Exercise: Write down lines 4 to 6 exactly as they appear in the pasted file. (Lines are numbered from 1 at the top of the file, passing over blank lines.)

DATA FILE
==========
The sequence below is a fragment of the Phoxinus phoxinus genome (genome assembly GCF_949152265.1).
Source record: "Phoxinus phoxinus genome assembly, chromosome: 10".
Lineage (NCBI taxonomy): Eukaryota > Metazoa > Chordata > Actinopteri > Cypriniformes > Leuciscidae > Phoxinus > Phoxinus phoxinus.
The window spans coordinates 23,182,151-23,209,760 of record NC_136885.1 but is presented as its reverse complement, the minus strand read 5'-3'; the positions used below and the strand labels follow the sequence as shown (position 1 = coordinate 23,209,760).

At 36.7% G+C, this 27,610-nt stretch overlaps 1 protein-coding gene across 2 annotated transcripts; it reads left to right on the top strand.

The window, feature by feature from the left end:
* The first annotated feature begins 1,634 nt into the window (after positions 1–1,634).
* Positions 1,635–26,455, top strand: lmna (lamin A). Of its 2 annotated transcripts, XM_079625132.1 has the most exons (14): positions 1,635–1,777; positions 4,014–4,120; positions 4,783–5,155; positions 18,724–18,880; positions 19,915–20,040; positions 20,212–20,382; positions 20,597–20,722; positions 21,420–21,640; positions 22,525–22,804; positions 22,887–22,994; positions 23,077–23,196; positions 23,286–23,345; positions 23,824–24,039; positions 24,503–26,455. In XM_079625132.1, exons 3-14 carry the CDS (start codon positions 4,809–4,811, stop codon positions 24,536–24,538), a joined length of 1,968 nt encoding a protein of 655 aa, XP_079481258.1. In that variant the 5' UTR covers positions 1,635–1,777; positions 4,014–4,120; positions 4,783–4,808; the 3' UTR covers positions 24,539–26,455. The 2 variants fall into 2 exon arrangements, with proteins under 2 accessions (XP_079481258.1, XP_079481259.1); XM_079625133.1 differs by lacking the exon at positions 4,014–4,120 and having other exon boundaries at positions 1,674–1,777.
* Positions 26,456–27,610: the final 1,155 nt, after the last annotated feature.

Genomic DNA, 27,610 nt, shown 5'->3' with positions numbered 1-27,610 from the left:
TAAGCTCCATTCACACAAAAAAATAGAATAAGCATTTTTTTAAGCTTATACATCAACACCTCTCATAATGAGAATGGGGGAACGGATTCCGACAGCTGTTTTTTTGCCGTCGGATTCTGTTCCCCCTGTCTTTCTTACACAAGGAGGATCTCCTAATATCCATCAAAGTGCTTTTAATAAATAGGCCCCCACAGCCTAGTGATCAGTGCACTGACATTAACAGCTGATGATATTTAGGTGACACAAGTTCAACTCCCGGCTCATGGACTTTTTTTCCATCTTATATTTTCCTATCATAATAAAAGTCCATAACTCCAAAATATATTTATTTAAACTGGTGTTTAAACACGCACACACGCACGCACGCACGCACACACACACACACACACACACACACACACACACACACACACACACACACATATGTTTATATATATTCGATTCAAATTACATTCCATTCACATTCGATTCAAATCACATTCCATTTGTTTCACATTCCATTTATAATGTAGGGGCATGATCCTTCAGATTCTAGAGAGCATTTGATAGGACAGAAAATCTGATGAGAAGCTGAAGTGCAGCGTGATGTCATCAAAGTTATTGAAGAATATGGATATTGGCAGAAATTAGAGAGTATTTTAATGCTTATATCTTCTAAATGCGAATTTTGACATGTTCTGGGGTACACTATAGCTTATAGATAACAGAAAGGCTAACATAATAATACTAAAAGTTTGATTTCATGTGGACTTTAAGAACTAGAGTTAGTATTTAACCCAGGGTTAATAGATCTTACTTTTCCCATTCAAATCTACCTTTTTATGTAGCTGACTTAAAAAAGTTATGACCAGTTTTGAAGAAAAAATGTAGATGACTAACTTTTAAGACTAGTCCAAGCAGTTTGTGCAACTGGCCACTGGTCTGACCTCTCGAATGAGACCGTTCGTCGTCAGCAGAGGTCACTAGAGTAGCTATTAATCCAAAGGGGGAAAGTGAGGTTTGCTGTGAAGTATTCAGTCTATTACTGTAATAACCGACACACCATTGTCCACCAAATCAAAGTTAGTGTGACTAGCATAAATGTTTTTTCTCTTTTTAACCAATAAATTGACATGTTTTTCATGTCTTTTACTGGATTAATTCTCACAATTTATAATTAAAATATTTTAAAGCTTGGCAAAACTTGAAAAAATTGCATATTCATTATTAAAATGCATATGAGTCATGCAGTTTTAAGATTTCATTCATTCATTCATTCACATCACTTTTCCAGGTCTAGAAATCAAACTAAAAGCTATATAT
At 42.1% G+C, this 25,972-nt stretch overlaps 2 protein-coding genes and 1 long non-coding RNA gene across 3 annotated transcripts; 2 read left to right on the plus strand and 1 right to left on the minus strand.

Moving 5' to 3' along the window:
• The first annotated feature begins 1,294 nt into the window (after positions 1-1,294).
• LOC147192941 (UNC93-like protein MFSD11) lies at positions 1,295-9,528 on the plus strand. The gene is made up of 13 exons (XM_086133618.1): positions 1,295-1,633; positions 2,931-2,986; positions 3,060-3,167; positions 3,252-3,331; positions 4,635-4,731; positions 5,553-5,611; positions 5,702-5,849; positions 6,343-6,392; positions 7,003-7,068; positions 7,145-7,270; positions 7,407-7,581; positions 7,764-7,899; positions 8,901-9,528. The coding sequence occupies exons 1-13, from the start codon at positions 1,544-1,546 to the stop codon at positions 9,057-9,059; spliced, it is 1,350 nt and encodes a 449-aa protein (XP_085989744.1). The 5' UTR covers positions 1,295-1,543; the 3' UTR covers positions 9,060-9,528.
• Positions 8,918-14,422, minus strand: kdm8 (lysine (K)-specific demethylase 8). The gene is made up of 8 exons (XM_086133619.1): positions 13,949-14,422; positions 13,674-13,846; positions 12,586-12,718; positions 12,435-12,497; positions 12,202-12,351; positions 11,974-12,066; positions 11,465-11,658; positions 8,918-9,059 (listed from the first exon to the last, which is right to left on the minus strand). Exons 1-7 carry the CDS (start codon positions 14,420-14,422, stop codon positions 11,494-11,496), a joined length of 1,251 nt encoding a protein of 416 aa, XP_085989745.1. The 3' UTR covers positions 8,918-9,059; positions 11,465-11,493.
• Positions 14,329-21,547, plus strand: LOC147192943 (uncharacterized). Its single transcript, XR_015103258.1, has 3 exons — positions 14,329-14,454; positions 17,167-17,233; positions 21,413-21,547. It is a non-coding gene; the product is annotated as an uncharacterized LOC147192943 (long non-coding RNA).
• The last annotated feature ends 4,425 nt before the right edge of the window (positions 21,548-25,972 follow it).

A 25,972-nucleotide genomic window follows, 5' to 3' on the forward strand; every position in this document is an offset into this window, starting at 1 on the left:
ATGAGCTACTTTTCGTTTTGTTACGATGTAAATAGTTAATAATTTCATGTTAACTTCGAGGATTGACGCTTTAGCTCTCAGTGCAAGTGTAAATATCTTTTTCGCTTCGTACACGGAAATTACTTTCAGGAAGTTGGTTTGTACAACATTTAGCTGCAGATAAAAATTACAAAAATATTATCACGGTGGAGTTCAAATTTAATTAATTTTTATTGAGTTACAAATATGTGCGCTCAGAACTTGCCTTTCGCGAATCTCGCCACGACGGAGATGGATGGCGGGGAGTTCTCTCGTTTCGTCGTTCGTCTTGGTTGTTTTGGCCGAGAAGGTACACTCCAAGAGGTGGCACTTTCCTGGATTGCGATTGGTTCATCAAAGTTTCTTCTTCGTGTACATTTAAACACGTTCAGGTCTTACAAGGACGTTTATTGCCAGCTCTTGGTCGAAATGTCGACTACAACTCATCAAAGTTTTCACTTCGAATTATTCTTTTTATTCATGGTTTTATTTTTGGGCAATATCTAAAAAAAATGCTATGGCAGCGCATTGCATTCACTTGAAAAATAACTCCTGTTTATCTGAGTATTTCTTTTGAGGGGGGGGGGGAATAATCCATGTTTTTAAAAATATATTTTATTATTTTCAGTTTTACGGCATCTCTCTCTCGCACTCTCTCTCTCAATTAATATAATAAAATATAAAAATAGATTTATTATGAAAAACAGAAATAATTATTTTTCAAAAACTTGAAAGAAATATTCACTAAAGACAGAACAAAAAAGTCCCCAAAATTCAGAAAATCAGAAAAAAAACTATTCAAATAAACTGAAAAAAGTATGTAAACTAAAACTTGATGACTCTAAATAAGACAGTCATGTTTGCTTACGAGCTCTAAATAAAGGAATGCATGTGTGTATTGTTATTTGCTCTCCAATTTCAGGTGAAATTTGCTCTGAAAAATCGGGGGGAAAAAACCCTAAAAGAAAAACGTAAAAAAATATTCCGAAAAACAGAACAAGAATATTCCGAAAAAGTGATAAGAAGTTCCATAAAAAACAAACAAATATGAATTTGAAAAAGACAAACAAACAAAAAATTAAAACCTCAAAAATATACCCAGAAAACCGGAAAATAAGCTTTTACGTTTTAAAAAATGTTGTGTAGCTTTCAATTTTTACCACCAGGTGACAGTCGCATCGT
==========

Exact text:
The window spans coordinates 23,182,151-23,209,760 of record NC_136885.1 but is presented as its reverse complement, the minus strand read 5'-3'; the positions used below and the strand labels follow the sequence as shown (position 1 = coordinate 23,209,760).

At 36.7% G+C, this 27,610-nt stretch overlaps 1 protein-coding gene across 2 annotated transcripts; it reads left to right on the top strand.

The window, feature by feature from the left end: